psycho-acoustics (PoemTalk #17)


We know one poet who can bring Kim Jong-il, Montezuma and Maggie Thatcher--and us--together to the table. It's Rodrigo Toscano, and more specifically the Rodrigo Toscano who wrote the poems collected in the book Platform. The word "platform," Al notes in this newest PoemTalk episode, suggests something programmatic, something being contended overall. And one plank, as it were, of this platform is--for Toscano--the relatively light (comic, playful, quick) poem "Poetics," suggesting an aesthetic program, maybe even an ars poetica. Taking this titular cue, the PoemTalkers this time, Randall Couch, Linh Dinh, and Emily Abendroth, sought to piece together the ranging geo-political references, heard the many different registers, tried to place them in a musical idiom, and either concluded that the "Psycho-Acoustic[...] / Jangling" makes a beautiful sound and has a special political force or that the jangling, while beautiful, puts the platform's meaning just out of reach. Al, Emily, and Randall take the former view of the poem, while Linh, in a dissenting mood, takes the latter.

That musical idiom is jazz. The political import of "Pyongyang"--the jarring disharmonious pesty capital of North Korea, an uncooperative element in any poem--leads us in one direction. But its sheer sound sounds more like jazz than communism.

But it does...
as an In Walk Bud
flips the whooole session
on its head

in range
and dash out

"In Walked Bud" is a Thelonious Monk piece (made into a soundy poem by jazz-minded Amiri Baraka). The session is what we call a gathering of jazz musicians somewhat improvisationally making their special noise, always a greater aural whole than the parts alone. The poem is a geopolitical session. The lexicals brought within range "clash," yes, but they also "dash out": appearing off the scale, as Pyongyang does in almost any so-called postcommunist discussion, and yet crazy musical 14ths can be worked just right to produce "perfect fifths / effects."

If you like this poem, it's because Toscano helps you imagine that the improvised postcommunist joint can start hoppin' and that a poem is just about the only place, for now, where such a "real summit meeting" (jazzworld phrase for bringing together just the right [blues] elements) can take place.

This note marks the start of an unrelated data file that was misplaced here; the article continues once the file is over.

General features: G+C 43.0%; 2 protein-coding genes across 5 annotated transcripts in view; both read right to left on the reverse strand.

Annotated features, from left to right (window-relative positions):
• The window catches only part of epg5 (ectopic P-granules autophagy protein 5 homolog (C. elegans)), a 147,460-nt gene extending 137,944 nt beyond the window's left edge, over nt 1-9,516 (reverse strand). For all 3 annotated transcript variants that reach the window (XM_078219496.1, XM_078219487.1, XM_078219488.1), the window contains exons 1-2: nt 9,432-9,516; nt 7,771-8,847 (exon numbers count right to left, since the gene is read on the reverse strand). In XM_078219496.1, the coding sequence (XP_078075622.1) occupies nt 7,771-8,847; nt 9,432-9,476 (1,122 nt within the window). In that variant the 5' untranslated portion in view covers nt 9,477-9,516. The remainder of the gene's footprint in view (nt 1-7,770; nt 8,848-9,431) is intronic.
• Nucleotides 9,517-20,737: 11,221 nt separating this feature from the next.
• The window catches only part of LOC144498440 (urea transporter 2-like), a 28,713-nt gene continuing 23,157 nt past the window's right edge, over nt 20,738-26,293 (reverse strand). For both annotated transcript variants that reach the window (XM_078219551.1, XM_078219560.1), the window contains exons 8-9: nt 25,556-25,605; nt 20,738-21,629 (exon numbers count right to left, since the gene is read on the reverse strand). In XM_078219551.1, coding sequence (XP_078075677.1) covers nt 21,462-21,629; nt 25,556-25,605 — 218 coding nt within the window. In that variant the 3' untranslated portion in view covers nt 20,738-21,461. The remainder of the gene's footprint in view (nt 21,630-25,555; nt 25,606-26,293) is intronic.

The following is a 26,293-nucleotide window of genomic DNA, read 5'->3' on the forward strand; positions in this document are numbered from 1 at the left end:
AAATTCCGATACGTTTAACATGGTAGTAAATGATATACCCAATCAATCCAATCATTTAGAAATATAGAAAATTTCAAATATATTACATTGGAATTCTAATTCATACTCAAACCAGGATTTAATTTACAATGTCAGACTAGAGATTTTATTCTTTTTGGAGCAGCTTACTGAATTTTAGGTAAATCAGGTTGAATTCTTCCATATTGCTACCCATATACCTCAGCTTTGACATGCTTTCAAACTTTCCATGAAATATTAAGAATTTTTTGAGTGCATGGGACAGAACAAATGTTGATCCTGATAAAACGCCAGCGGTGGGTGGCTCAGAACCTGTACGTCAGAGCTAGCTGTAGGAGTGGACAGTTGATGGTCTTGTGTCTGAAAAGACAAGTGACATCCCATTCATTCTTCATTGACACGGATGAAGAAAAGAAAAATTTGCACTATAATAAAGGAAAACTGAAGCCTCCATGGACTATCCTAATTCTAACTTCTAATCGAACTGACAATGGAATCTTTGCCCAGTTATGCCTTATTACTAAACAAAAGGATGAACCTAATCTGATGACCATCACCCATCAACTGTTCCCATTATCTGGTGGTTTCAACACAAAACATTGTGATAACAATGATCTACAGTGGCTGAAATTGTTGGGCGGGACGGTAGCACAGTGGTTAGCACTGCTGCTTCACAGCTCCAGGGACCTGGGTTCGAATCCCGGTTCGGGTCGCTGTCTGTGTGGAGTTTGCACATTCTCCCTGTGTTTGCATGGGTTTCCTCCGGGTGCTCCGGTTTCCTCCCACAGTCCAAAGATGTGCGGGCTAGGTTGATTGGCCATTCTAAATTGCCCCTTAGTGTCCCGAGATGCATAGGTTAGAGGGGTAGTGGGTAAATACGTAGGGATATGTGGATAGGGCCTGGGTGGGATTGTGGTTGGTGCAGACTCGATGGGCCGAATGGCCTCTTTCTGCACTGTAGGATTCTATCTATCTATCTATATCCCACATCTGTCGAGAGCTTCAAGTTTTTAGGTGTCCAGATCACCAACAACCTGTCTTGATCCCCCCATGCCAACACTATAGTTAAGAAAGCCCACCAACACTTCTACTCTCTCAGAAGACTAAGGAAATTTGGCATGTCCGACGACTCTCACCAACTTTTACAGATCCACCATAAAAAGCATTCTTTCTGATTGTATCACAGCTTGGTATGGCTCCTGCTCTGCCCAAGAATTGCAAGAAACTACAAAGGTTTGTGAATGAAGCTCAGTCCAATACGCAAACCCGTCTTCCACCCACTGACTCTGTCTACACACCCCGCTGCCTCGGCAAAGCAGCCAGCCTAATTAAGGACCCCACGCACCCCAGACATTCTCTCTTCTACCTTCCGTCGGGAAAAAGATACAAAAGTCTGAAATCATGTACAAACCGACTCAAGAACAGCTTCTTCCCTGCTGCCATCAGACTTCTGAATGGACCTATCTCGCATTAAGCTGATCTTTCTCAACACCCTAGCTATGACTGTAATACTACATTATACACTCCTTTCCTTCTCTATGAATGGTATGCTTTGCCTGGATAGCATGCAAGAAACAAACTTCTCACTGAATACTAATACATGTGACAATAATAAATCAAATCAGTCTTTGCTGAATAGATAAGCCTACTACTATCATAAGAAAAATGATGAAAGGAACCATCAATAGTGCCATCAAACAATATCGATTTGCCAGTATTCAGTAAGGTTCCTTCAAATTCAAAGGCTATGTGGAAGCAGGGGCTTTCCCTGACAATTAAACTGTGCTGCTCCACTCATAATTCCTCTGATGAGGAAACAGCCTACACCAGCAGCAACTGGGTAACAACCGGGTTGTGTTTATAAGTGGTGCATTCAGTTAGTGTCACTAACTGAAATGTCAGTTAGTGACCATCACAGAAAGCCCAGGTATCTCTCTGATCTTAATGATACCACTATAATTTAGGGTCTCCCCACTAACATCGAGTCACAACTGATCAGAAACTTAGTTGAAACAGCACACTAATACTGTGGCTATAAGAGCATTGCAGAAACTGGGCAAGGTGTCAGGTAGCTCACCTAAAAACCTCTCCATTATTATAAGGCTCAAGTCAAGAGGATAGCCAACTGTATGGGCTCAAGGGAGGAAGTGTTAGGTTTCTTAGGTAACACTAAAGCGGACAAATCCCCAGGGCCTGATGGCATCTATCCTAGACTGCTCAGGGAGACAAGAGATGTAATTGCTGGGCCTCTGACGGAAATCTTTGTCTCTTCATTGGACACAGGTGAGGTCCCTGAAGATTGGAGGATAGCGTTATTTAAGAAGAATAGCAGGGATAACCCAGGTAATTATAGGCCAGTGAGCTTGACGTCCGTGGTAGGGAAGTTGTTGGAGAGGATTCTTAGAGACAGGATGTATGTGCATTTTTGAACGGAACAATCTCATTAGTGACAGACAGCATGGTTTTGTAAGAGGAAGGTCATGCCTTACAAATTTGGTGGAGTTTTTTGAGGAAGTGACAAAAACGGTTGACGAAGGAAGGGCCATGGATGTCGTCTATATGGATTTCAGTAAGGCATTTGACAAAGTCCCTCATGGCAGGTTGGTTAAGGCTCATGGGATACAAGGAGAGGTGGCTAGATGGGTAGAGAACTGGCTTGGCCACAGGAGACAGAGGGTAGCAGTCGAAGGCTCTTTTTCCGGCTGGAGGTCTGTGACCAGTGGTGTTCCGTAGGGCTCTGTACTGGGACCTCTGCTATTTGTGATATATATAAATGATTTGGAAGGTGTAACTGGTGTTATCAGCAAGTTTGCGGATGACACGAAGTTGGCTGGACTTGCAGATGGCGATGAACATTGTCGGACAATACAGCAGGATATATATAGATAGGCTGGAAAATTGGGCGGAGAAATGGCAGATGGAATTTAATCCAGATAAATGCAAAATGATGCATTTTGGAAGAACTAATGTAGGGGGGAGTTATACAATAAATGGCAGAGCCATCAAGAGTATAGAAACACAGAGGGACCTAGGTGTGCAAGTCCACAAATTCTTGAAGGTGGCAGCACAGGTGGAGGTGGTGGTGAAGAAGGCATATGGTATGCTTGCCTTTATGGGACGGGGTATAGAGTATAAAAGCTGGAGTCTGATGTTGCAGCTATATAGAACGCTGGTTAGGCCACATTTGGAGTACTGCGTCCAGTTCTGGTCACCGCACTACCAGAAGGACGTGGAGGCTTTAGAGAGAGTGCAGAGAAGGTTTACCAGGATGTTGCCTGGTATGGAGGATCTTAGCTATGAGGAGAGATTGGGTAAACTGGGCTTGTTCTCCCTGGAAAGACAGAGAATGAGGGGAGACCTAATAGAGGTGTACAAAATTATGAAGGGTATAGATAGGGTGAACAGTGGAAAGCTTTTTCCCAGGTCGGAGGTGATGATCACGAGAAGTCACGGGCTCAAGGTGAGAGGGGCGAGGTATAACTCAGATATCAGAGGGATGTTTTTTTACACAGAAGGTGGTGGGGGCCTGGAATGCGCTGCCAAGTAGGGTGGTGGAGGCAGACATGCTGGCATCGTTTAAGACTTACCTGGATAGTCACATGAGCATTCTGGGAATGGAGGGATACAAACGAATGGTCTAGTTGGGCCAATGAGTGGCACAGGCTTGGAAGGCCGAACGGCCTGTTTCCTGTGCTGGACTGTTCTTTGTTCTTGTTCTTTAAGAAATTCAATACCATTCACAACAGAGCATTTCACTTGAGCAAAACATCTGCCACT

Really? Does Rodrigo Toscano really want Margaret Thatcher to join in--"as guest / jew-harp / soloist?" Sounds like a good deal of mockery there. But if she does join this performance of a Postmodernity Rag, notwithstanding the "formative / contradictions" of the European Union remaining "unresolved," we are left in the end with a reminder that we are all implicated. Postmodern political life makes a "ho'" of itself, just as Maggie does, just as we do. Emily Abendroth comments on this: can we like or accept one aspect of postmodern life but keep clear of and unimplicated in the rest?

You got the microphone now, so...let's hear it. From the platform, your oration might begin: "A specter is haunting poetic discourse...."

- - -

Here's our PennSound recording of the poem, made in Buffalo in November of 2001.


joebanford said...

"poetics" combines the life outside and inside of everyone's kitchen, living room, bedroom or favorite side to be on, even invisibly so, jazz music and the spit you swap, an unread book or a book unwritten, takes you where you need to go, or not, like language itself, situational and do what you must, to thy own self, enough already...this side of the Delaware river, this desolate rooftop resonating rain drizzle...

Fred said...

I love this show and, as always, I enjoyed the discussion. But it seemed like there was an elephant in the room--Toscano is a Chicano--it was if no one wanted to incorporate that into the talk. Or am I only saying this because I listened to the discussion through my Mexican-American ears?